Experts knock notion of burying nuclear reactors


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Hope is running out! And fast!

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Pretty good and objective article.

Hope everyone reads it.

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However accurate or otherwise this article may be, it is not objective. It is tipped in favor of the points of view of Tokyo Electric Power Co and the bureaucrats who have a vested interest in nuclear power generation.

Yet, this article cannot escape the fact that entombment, while distasteful and embedded with dangers of its own, may be the only option if all else fails. The article quotes David Lochbaum, nuclear safety director at the Union of Concerned Scientists, as saying that "sealing in the reactors or fuel pool" is something to be done "only when hope runs out." This is mildly echoed by others cited in the article, including Tokyo Electric Power Co.

The article end with the happy note that David Lochbaum "believes there is still hope."

More than anything I hope there is still hope. But what happens if it comes to pass that there is no more hope? Specifically, what happens if current efforts, noble as they are, fail and entombment becomes the only option, as it was with Chernobyl, even with the risks involved?

If entombment has to be done as a last ditch effort it should be done right. This mean preparations need to be started now. The authorizers and the entombers should know exactly what they are doing.

Whatever the bias of this article are, its chief virtue is to point out that entombment is no easy matter and can create more grave troubles if mishandled. This all the more reason to begin preparations of entombment now, even if it never has to be done.

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"It’s true that concrete tombs may someday stand at the troubled nuclear complex, one expert said, but only as a long-term strategy once the radiation has cooled."

It's way too soon to begin burying the reactors in a concrete sarcophagus. The fuel rods MUST be cooled first. The reactors can not be restarted, they're far too damaged. They will never produce electricity again and nothing can be built there.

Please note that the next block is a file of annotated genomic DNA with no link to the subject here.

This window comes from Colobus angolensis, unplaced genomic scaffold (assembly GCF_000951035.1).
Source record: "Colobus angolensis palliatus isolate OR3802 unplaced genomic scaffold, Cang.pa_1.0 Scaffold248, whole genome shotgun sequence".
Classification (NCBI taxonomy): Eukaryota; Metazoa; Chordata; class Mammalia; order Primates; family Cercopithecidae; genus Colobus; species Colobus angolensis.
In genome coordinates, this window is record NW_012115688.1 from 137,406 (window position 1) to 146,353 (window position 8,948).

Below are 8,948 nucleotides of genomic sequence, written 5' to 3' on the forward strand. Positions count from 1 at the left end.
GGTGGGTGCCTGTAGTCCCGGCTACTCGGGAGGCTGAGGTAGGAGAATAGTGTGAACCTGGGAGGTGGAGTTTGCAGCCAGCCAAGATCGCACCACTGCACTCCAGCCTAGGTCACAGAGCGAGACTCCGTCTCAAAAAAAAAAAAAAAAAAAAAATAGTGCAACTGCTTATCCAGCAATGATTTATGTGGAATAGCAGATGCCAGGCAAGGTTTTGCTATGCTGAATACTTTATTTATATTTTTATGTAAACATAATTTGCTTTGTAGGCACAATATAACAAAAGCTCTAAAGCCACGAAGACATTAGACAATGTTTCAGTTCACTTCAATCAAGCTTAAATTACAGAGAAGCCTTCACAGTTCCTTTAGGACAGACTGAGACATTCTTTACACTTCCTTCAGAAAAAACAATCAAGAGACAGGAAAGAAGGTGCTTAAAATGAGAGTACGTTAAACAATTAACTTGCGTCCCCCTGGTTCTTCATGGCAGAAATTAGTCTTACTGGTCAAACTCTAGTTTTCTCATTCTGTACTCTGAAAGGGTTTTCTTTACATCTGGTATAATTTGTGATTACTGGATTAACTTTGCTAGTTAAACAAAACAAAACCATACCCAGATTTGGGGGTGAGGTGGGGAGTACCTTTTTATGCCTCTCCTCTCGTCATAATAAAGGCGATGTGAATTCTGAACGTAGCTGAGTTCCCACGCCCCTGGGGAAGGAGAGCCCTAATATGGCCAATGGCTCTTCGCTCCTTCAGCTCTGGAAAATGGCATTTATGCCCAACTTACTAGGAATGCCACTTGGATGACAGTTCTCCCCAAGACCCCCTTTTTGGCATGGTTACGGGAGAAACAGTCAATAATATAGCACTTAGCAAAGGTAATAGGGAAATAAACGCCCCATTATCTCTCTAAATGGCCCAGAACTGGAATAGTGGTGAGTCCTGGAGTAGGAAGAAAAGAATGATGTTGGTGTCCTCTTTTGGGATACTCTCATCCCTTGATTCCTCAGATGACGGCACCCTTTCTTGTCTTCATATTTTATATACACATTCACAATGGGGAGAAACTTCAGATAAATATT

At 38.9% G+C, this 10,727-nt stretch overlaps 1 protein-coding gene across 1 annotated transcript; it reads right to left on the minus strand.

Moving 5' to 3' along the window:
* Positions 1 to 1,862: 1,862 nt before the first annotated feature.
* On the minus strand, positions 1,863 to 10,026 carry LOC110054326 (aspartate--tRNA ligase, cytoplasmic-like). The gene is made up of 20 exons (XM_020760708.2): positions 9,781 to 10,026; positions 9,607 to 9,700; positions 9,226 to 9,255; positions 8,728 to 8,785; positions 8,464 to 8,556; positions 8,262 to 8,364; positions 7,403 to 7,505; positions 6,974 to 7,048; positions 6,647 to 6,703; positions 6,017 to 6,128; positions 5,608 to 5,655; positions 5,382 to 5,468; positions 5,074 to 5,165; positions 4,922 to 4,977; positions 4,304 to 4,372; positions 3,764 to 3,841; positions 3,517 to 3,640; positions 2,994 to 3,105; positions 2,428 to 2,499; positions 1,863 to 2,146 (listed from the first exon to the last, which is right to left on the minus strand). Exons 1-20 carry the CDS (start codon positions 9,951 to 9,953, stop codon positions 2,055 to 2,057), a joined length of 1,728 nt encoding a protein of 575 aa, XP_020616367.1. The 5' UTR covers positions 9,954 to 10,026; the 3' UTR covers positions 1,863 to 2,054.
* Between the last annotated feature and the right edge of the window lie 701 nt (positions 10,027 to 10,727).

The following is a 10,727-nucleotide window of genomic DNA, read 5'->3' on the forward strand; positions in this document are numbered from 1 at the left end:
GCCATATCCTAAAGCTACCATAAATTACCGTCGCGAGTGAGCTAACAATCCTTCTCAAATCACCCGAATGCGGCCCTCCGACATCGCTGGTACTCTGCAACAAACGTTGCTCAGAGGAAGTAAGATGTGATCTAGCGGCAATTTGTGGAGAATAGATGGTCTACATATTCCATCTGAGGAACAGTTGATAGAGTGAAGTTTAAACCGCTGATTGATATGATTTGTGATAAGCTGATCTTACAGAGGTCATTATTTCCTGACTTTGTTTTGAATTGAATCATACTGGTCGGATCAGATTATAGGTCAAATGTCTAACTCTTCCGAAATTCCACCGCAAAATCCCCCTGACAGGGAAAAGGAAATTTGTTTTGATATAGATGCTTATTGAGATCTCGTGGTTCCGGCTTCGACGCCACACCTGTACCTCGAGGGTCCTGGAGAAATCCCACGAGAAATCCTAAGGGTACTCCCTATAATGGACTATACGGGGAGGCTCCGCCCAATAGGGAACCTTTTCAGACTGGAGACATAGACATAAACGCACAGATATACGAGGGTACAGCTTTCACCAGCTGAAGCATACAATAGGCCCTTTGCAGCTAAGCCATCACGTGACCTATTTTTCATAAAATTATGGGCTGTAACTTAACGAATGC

Once the area has cooled down and there is no further danger of gas pressure explosions, which could damage the sealing material and injure workers, the area will be deemed safe enough to allow workers to pour tons of concrete mixed with whatever additives are required.

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We appreciate the opinions shared by the experts but there is the dirty, dangerous and expensive side about nuclear power. The nuclear industry seeks to revitalize itself by manipulating the public's concerns about global warming and energy insecurity to promote nuclear power as a clean and safe way to curb emissions of greenhouse gases and reduce dependence on foreign energy resources. Despite these claims by industry proponents, a thorough examination of the full life-cycle of nuclear power generation revels nuclear power and I repeat to be dirty, dangerous and expensive form of energy that poses serious risks to human health, national security, and taxpayers yet bonehead Obama supports this form of energy. You will probably see more nuclear power plants in the future and the business will continue to grow. Unfortunately, it's always about the profit and politics are involved of course because somebody want to gains something, power, control etc. Sadly, this will inevitably destroy our earth because this is a integrel feature of a economic system obssesed with growth and expansion.

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Hope is running out! And fast!

okapake, you haven't said one positive thing since the earthquake. Not one gambare, not one "I'm praying," nothing.

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Novenachama - Sadly, this will inevitably destroy our earth because this is a integrel feature of a economic system obssesed with growth and expansion.

Are you suggesting a return to the "dark ages" time frame after a plague reduced the population? Populations are growing. More energy use is required. Solar and wind power can only supplement nuclear, natural gas, coal and water power generators. Nuclear power facilities can be made safer.

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I think dumping loose material on the reactor of a liquid,sand or cement nature is unlikely to crack the reactors. If it is possible to safely move the fuel from the storage pools first, it would probably be a good idea. I would of thought robots could shovel the fuel rods out, put them in a mobile tank and drive them off to a safe place.

I like the idea of building a frame around each of the Daiichi reactors and filling it with reinforced concrete and having atleast a two metre thick covering over the roof and walls. I am not a scientist, so my impression of it stopping the radiation and any explosions may be wrong. Perhaps they could repeat the process; then join all the reactors with concrete and then put some grass on top, as it would make it look nice.

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